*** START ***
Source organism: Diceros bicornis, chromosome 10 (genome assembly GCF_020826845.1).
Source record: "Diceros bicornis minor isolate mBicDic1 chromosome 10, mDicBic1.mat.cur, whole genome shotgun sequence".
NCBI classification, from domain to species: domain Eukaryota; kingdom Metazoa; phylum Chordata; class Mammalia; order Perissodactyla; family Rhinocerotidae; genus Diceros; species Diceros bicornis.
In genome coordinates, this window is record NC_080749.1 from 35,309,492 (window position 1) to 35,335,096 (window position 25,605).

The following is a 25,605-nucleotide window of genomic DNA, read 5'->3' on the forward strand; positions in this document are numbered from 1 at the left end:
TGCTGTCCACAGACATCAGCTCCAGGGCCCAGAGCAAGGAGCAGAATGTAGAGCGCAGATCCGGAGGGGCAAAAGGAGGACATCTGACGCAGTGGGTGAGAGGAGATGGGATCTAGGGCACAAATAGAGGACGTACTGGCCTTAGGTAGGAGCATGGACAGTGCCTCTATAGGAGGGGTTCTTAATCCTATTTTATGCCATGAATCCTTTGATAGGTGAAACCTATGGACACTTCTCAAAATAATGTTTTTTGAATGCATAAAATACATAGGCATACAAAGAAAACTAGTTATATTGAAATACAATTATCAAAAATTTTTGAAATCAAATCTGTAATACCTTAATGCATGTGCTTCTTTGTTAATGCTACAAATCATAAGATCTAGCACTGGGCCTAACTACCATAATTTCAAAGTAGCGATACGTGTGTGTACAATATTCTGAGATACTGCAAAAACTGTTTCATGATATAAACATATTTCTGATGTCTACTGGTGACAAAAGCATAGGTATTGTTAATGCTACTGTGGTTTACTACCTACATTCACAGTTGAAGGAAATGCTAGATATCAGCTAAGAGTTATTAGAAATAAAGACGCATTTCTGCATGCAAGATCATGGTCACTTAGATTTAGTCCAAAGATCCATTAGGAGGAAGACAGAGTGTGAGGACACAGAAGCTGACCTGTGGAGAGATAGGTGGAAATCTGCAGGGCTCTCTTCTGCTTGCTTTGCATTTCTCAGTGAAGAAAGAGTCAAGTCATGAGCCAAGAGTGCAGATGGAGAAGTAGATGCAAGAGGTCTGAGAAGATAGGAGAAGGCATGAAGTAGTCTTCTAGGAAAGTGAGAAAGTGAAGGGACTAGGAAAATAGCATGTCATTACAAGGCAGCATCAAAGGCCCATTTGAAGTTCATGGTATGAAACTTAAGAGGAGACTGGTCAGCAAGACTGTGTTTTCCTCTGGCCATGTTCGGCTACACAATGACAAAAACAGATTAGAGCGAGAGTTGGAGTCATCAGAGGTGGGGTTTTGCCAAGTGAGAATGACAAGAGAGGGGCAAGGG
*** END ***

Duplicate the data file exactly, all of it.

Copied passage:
Source organism: Diceros bicornis, chromosome 10 (genome assembly GCF_020826845.1).
Source record: "Diceros bicornis minor isolate mBicDic1 chromosome 10, mDicBic1.mat.cur, whole genome shotgun sequence".
NCBI classification, from domain to species: domain Eukaryota; kingdom Metazoa; phylum Chordata; class Mammalia; order Perissodactyla; family Rhinocerotidae; genus Diceros; species Diceros bicornis.
In genome coordinates, this window is record NC_080749.1 from 35,309,492 (window position 1) to 35,335,096 (window position 25,605).

The following is a 25,605-nucleotide window of genomic DNA, read 5'->3' on the forward strand; positions in this document are numbered from 1 at the left end:
TGCTGTCCACAGACATCAGCTCCAGGGCCCAGAGCAAGGAGCAGAATGTAGAGCGCAGATCCGGAGGGGCAAAAGGAGGACATCTGACGCAGTGGGTGAGAGGAGATGGGATCTAGGGCACAAATAGAGGACGTACTGGCCTTAGGTAGGAGCATGGACAGTGCCTCTATAGGAGGGGTTCTTAATCCTATTTTATGCCATGAATCCTTTGATAGGTGAAACCTATGGACACTTCTCAAAATAATGTTTTTTGAATGCATAAAATACATAGGCATACAAAGAAAACTAGTTATATTGAAATACAATTATCAAAAATTTTTGAAATCAAATCTGTAATACCTTAATGCATGTGCTTCTTTGTTAATGCTACAAATCATAAGATCTAGCACTGGGCCTAACTACCATAATTTCAAAGTAGCGATACGTGTGTGTACAATATTCTGAGATACTGCAAAAACTGTTTCATGATATAAACATATTTCTGATGTCTACTGGTGACAAAAGCATAGGTATTGTTAATGCTACTGTGGTTTACTACCTACATTCACAGTTGAAGGAAATGCTAGATATCAGCTAAGAGTTATTAGAAATAAAGACGCATTTCTGCATGCAAGATCATGGTCACTTAGATTTAGTCCAAAGATCCATTAGGAGGAAGACAGAGTGTGAGGACACAGAAGCTGACCTGTGGAGAGATAGGTGGAAATCTGCAGGGCTCTCTTCTGCTTGCTTTGCATTTCTCAGTGAAGAAAGAGTCAAGTCATGAGCCAAGAGTGCAGATGGAGAAGTAGATGCAAGAGGTCTGAGAAGATAGGAGAAGGCATGAAGTAGTCTTCTAGGAAAGTGAGAAAGTGAAGGGACTAGGAAAATAGCATGTCATTACAAGGCAGCATCAAAGGCCCATTTGAAGTTCATGGTATGAAACTTAAGAGGAGACTGGTCAGCAAGACTGTGTTTTCCTCTGGCCATGTTCGGCTACACAATGACAAAAACAGATTAGAGCGAGAGTTGGAGTCATCAGAGGTGGGGTTTTGCCAAGTGAGAATGACAAGAGAGGGGCAAGGG